But, some will ask of me, what of the Gospel commandments to love one another? And I would simply say that that is precisely why I reject living my life personally by the Randian “Objectivist” code. However, I do not believe the Beatitudes were ever intended to, nor should they be, set into motion by force of law. I believe the best of intentions when passed on to the megalith of government oversight and enforcement will almost always inevitably fail in seeing truly positive results, and I believe this is especially true of the teachings of Christ. The government cannot love, it cannot express true Christian charity, and any attempts it may make at doing so will be treading upon very thin ice – balancing precariously between fulfilling moral obligations it never had to begin with and tyranny. An ever recharging welfare debit card does more to build dependence than to free a person via charity that comes quite naturally when delivered incarnationally. Community isn't expressed through our government, I believe that very firmly, though I know this may put me in minority status for it would seem that more and more we as a society look less and less to one another and more and more to the state as the source of...well...as the source of nearly everything if you stop and think about it. And therein lies the entire crux of the reasoning for the ongoing culture war and the divisiveness that not only haunts this land, but as I've personally seen, ends friendships that should have been able to weather such debate.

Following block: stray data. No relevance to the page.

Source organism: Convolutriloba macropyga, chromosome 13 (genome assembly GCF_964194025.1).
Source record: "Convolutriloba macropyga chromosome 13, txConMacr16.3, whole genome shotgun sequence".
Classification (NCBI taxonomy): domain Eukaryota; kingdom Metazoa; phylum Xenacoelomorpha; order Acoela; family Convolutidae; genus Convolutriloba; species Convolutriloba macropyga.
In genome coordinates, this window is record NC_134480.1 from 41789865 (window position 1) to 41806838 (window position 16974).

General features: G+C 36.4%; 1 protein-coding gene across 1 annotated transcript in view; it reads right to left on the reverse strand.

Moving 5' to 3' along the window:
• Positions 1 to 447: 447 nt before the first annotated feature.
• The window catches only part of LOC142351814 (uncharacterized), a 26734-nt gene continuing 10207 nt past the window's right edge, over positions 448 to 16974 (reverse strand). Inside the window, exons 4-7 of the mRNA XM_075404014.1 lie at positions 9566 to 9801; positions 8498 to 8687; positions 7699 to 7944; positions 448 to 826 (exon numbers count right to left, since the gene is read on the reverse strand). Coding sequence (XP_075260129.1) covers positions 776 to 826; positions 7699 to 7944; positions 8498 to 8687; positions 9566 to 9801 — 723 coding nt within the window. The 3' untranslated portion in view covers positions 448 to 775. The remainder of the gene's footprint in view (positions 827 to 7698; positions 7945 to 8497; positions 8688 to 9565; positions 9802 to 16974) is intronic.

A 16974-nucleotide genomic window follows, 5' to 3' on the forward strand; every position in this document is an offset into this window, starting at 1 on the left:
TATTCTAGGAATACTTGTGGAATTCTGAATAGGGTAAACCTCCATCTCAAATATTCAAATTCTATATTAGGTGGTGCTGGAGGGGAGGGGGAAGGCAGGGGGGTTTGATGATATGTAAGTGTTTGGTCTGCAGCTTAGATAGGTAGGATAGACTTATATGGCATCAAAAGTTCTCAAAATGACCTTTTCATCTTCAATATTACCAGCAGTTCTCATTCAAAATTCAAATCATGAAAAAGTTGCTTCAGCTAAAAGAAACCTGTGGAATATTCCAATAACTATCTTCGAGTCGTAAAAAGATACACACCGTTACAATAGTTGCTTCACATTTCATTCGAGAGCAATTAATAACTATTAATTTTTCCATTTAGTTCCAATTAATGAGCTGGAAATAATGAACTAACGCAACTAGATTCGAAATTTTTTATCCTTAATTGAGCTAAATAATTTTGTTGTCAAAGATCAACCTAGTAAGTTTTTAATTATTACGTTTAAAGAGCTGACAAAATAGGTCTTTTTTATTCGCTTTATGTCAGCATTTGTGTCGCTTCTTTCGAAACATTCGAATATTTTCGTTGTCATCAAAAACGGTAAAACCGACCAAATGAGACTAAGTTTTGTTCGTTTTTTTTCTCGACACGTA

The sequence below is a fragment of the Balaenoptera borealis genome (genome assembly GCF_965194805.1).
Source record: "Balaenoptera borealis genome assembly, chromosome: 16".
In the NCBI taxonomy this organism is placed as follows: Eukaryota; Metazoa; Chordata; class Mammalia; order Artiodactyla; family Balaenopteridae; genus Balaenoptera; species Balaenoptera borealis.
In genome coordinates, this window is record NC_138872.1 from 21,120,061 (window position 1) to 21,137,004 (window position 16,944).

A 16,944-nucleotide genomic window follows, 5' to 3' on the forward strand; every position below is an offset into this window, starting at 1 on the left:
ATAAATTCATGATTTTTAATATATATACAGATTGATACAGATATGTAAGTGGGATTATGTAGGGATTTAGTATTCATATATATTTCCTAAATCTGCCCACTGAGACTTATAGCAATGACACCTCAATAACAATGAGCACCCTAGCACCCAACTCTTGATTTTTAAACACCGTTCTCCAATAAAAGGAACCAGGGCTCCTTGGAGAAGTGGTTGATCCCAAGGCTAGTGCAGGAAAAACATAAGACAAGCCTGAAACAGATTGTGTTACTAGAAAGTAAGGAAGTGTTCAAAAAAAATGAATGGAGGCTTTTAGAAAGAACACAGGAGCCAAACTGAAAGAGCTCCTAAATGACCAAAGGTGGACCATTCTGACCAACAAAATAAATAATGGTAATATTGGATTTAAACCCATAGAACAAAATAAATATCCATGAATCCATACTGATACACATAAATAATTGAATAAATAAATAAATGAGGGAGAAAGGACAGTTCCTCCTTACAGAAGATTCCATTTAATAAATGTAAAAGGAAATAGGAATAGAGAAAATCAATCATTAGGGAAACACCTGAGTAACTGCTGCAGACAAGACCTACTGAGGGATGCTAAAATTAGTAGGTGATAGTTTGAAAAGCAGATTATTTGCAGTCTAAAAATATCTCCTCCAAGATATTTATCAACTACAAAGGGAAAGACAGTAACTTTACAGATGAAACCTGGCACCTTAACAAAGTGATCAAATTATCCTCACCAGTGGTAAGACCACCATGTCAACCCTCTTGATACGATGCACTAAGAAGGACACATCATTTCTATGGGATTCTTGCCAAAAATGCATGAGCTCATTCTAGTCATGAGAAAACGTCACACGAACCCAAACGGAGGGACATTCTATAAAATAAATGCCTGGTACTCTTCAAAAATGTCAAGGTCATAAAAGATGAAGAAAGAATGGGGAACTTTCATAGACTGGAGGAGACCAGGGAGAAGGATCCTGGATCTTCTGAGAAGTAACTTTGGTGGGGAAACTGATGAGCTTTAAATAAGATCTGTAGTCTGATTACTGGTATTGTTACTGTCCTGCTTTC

Watch and listen. I've recently been witness to Christians raising up their ramparts and manning the war towers at the very hint of something with even a slight political feel to it. And I wondered, from where does this passion come from? Why are we so committed...DEEPLY committed to fretting over who has our government's ears and eyes? And it's not as if I've not been equally devoted to these fears in the past, but I think there is something in “Atlas Shrugged” that has helped me to see a more clear picture of this situation. I believe the strife and even anger (Christians angry at one another because of how they cast their votes!?!?!) arises from the fact that we have charged government (both in our minds and in reality) with the task of manufacturing community. Both sides of the popular political spectrum do this, albeit in different ways. So much so that, in the end we all wring our hands nervously worrying over what government may do to wreck havoc in our lives. The examples are endless: Homosexuals worry they will not be allowed to be themselves and marry one another; conservative Christian parents worry that the state schools will teach their kids that it's wonderful that “Johnny has two dads!” Another group worries the tax code will destroy their small business. Another worries that that the tax code will not raise enough to provide for the needs of the poor or uninsured. In essence, we truly believe that the government will be the deciding factor on what our community is like and thus we have gone miles and miles away from “free persons freely associating” and have arrived at something altogether different which we all ironically fear and yet continue to try and redeem. And such attempts at redeeming the problem only makes it worse, because we simply invest MORE community-making authority in the body we fear and while one side may gain temporary victories, they ought to realize that the very power they have vested in the government today which actualizes one vision of community, may tomorrow be used to smash that vision and rebuild another far less desirable to those who first bestowed the authority upon Washington DC to begin with. We perpetuate the fear and the war.